Contextual Fusion For Adversarial Robustness

11/18/2020 ∙ by Aiswarya Akumalla, et al. ∙ 0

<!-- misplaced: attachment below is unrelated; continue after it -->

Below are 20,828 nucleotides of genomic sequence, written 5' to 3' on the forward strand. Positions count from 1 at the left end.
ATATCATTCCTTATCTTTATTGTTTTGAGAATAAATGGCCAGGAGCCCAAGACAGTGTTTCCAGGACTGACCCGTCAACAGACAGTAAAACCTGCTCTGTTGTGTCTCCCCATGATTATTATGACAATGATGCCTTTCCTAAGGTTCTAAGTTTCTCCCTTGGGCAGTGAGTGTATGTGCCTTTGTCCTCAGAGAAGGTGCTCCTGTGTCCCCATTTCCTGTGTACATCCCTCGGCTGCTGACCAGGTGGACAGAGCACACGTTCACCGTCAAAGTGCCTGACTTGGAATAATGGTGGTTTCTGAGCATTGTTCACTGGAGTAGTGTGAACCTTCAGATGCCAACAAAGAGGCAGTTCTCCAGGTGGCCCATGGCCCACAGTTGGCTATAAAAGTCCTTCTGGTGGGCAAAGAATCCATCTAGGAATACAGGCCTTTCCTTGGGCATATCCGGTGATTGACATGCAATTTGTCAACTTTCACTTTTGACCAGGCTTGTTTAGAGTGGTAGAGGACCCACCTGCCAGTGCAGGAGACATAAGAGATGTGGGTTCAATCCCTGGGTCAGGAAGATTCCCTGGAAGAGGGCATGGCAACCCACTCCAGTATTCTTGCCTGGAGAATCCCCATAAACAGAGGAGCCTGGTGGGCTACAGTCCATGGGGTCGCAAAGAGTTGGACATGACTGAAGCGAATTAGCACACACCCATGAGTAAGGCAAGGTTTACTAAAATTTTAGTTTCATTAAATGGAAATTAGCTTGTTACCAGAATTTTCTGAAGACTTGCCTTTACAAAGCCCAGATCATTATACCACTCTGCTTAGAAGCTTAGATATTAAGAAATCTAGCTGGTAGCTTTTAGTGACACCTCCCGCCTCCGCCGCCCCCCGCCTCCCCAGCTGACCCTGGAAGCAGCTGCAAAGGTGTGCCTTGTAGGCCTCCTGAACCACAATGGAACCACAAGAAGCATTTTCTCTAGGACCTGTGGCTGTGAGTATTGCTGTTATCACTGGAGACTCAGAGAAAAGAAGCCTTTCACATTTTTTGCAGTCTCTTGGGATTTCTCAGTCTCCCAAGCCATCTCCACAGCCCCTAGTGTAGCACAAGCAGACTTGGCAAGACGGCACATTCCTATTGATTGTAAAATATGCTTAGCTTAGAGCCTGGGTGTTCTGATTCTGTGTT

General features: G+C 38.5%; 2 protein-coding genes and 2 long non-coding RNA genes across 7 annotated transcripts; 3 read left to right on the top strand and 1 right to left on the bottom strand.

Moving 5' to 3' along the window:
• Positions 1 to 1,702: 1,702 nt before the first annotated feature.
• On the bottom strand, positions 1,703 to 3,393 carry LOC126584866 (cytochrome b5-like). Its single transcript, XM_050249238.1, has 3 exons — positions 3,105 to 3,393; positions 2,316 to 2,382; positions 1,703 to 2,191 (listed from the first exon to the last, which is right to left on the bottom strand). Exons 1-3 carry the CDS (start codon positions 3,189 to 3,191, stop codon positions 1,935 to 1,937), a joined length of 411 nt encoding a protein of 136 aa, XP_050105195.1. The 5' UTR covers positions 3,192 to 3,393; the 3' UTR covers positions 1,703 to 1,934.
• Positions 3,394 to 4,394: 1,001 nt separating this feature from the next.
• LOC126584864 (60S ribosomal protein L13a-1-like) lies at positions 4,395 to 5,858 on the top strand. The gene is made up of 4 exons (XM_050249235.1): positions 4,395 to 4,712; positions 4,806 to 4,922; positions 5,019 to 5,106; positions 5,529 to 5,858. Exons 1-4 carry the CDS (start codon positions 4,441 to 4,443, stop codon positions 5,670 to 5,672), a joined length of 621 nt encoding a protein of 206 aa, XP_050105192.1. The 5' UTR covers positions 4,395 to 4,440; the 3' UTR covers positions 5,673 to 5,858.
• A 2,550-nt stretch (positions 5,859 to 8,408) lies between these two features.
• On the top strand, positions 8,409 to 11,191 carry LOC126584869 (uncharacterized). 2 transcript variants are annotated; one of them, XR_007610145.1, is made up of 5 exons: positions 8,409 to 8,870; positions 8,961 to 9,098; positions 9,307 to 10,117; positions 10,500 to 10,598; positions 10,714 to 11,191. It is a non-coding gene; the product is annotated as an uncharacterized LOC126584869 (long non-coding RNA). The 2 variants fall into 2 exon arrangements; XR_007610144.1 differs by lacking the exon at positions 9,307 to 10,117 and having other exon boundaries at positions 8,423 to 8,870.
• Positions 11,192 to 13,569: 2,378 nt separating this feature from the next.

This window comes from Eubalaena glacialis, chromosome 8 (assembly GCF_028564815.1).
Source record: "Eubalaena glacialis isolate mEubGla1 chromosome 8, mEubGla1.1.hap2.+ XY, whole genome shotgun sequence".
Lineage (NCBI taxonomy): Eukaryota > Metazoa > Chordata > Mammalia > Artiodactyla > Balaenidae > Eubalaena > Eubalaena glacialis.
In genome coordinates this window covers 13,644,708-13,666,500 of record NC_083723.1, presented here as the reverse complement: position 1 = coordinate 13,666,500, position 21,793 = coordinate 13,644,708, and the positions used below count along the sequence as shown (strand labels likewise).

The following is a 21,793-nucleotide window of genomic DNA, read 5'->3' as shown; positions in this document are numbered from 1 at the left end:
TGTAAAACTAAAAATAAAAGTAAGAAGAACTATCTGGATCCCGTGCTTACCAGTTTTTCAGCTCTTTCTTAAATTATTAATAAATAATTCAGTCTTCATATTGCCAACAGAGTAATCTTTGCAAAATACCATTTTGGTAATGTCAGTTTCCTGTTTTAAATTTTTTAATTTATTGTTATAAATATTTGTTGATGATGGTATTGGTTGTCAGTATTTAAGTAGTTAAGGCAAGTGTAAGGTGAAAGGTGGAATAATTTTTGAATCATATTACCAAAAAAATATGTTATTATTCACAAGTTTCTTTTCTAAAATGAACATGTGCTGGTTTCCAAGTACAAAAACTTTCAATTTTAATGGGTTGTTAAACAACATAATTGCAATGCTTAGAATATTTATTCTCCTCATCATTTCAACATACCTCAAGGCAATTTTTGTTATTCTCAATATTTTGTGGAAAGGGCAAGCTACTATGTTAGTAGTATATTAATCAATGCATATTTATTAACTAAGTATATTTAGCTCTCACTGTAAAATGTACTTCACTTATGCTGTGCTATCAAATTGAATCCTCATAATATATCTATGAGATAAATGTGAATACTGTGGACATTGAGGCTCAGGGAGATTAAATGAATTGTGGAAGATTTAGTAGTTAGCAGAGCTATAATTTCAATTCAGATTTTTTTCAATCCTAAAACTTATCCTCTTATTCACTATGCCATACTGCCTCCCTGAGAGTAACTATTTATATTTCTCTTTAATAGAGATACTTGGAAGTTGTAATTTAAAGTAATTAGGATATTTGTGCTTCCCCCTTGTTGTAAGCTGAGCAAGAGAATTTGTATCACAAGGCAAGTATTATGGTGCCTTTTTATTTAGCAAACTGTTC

Mammalian brains handle complex reasoning tasks in a gestalt manner by integrating information from regions of the brain that are specialised to individual sensory modalities. This allows for improved robustness and better generalisation ability. In contrast, deep neural networks are usually designed to process one particular information stream and susceptible to various types of adversarial perturbations. While many methods exist for detecting and defending against adversarial attacks, they do not generalise across a range of attacks and negatively affect performance on clean, unperturbed data. We developed a fusion model using a combination of background and foreground features extracted in parallel from Places-CNN and Imagenet-CNN. We tested the benefits of the fusion approach on preserving adversarial robustness for human perceivable (e.g., Gaussian blur) and network perceivable (e.g., gradient-based) attacks for CIFAR-10 and MS COCO data sets. For gradient based attacks, our results show that fusion allows for significant improvements in classification without decreasing performance on unperturbed data and without need to perform adversarial retraining. Our fused model revealed improvements for Gaussian blur type perturbations as well. The increase in performance from fusion approach depended on the variability of the image contexts; larger increases were seen for classes of images with larger differences in their contexts. We also demonstrate the effect of regularization to bias the classifier decision in the presence of a known adversary. We propose that this biologically inspired approach to integrate information across multiple modalities provides a new way to improve adversarial robustness that can be complementary to current state of the art approaches.

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